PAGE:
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This report describes the results of the Friction Cone Penetrometer (FCP) project partially funded by the National Park Service’s (NPS) National Center for Preservation Technology and Training (NCPTT) with funds provided in 2013 and the NPS’s Southeastern Archeological Center (SEAC) with funds provided from 2013 to 2016. Using the NCPTT funds, SEAC entered into a Cooperative Ecosystems Study Unit (CESU) agreement with the Department of Mechanical Engineering, Florida State University (FSU) to develop the prototype FCP. In the end, FSU contributed an untold amount of additional funding in support of its students working on the project as they endeavored to fix problems beyond the timeline funded by NCPTT and SEAC.

Man holding up the Dynamic Cone Penetrometer

The Dynamic Cone Penetrometer Data Acquisition System by Vertex

Ultimately, FSU teams could not manufacture a workable prototype FCP due to mechanical problems whose corrections lay beyond the given time constraints and funding of the project. In December 2016, FSU returned all purchased equipment to SEAC and submitted their final report (Pace 2016; Appendix F) which described the problems with the final prototype, one of three prototypes FSU constructed. In the end, we conclude that the concept of distinguishing archeological soils from non-archeological soils by measuring differences between soil cohesion and soil resistance is theoretically sound. But taking proven large-scale hydraulic technology that measures these differences effectively down to a portable mechanical instrument was too problematic to produce a working prototype with a limited budget.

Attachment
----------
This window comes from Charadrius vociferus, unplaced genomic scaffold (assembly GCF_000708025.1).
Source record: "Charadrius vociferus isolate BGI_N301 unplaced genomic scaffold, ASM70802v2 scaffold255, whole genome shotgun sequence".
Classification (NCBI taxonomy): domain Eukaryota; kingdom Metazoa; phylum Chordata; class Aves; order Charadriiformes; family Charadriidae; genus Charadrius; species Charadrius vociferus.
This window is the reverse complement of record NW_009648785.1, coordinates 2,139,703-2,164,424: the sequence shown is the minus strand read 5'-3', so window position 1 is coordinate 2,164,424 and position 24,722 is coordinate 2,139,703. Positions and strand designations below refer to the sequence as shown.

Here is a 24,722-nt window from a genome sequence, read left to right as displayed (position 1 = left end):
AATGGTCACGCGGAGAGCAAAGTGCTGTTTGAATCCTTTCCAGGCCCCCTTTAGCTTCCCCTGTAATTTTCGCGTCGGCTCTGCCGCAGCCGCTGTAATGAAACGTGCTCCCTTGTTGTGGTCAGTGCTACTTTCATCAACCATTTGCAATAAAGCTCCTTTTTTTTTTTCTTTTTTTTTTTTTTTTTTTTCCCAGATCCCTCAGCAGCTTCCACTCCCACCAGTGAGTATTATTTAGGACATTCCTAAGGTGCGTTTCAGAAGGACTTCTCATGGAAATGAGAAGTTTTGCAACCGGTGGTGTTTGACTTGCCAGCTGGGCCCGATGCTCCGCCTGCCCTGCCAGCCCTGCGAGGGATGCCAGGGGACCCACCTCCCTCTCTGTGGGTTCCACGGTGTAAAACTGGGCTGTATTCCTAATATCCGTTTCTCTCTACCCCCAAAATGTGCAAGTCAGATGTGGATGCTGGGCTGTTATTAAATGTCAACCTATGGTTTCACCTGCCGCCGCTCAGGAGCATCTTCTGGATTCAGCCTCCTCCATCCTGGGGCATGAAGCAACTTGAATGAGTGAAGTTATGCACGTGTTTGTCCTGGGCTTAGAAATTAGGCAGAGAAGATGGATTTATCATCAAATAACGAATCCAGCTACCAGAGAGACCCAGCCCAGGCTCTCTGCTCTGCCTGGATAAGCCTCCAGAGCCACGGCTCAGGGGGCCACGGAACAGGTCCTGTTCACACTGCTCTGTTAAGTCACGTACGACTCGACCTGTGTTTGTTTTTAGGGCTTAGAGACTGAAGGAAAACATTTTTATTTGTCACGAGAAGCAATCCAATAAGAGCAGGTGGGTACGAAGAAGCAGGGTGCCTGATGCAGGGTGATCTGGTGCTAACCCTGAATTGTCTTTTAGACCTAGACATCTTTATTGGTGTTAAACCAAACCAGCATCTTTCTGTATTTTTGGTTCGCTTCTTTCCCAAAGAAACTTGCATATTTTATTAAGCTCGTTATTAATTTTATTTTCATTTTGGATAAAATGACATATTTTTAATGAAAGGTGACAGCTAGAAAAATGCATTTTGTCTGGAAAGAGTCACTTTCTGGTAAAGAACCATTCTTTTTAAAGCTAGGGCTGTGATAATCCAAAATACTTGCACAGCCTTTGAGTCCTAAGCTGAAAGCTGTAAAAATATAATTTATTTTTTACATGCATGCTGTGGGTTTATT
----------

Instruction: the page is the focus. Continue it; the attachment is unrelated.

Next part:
National Center for Preservation Technology and Training
645 University Parkway
Natchitoches, LA 71457

Email: ncptt[at]
Phone: (318) 356-7444
Fax: (318) 356-9119